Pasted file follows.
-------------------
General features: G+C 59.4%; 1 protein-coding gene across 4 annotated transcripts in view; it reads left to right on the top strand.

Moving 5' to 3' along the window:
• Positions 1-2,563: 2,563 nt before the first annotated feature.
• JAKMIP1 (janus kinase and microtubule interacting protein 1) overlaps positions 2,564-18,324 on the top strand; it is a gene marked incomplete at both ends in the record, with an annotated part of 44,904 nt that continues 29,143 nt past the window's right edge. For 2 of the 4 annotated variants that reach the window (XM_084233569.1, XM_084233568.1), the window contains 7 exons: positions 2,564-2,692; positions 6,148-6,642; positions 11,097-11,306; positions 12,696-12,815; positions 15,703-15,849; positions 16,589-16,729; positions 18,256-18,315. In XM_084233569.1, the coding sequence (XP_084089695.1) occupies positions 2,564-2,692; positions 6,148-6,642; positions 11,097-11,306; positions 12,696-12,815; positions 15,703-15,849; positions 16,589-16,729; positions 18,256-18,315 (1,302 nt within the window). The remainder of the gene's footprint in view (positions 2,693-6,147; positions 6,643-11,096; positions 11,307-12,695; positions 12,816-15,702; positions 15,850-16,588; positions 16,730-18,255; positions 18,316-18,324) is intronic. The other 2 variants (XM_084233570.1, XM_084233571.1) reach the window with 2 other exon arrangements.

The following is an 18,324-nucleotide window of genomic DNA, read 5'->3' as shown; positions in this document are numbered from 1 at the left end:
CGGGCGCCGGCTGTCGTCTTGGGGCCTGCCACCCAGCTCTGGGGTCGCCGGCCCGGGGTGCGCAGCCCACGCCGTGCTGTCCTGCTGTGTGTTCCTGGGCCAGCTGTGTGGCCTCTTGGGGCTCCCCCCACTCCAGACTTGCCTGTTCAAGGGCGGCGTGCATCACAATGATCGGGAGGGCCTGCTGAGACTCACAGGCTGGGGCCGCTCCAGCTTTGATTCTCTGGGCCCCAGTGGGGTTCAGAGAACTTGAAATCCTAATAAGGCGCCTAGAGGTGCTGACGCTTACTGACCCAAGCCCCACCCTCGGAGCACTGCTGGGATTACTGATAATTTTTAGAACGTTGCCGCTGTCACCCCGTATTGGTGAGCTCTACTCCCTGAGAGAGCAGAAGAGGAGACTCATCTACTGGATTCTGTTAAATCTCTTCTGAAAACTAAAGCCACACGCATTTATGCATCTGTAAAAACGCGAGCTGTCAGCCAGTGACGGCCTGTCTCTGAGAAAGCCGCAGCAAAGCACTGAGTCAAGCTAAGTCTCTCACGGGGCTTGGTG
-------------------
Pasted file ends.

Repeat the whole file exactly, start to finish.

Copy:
General features: G+C 59.4%; 1 protein-coding gene across 4 annotated transcripts in view; it reads left to right on the top strand.

Moving 5' to 3' along the window:
• Positions 1-2,563: 2,563 nt before the first annotated feature.
• JAKMIP1 (janus kinase and microtubule interacting protein 1) overlaps positions 2,564-18,324 on the top strand; it is a gene marked incomplete at both ends in the record, with an annotated part of 44,904 nt that continues 29,143 nt past the window's right edge. For 2 of the 4 annotated variants that reach the window (XM_084233569.1, XM_084233568.1), the window contains 7 exons: positions 2,564-2,692; positions 6,148-6,642; positions 11,097-11,306; positions 12,696-12,815; positions 15,703-15,849; positions 16,589-16,729; positions 18,256-18,315. In XM_084233569.1, the coding sequence (XP_084089695.1) occupies positions 2,564-2,692; positions 6,148-6,642; positions 11,097-11,306; positions 12,696-12,815; positions 15,703-15,849; positions 16,589-16,729; positions 18,256-18,315 (1,302 nt within the window). The remainder of the gene's footprint in view (positions 2,693-6,147; positions 6,643-11,096; positions 11,307-12,695; positions 12,816-15,702; positions 15,850-16,588; positions 16,730-18,255; positions 18,316-18,324) is intronic. The other 2 variants (XM_084233570.1, XM_084233571.1) reach the window with 2 other exon arrangements.

The following is an 18,324-nucleotide window of genomic DNA, read 5'->3' as shown; positions in this document are numbered from 1 at the left end:
CGGGCGCCGGCTGTCGTCTTGGGGCCTGCCACCCAGCTCTGGGGTCGCCGGCCCGGGGTGCGCAGCCCACGCCGTGCTGTCCTGCTGTGTGTTCCTGGGCCAGCTGTGTGGCCTCTTGGGGCTCCCCCCACTCCAGACTTGCCTGTTCAAGGGCGGCGTGCATCACAATGATCGGGAGGGCCTGCTGAGACTCACAGGCTGGGGCCGCTCCAGCTTTGATTCTCTGGGCCCCAGTGGGGTTCAGAGAACTTGAAATCCTAATAAGGCGCCTAGAGGTGCTGACGCTTACTGACCCAAGCCCCACCCTCGGAGCACTGCTGGGATTACTGATAATTTTTAGAACGTTGCCGCTGTCACCCCGTATTGGTGAGCTCTACTCCCTGAGAGAGCAGAAGAGGAGACTCATCTACTGGATTCTGTTAAATCTCTTCTGAAAACTAAAGCCACACGCATTTATGCATCTGTAAAAACGCGAGCTGTCAGCCAGTGACGGCCTGTCTCTGAGAAAGCCGCAGCAAAGCACTGAGTCAAGCTAAGTCTCTCACGGGGCTTGGTG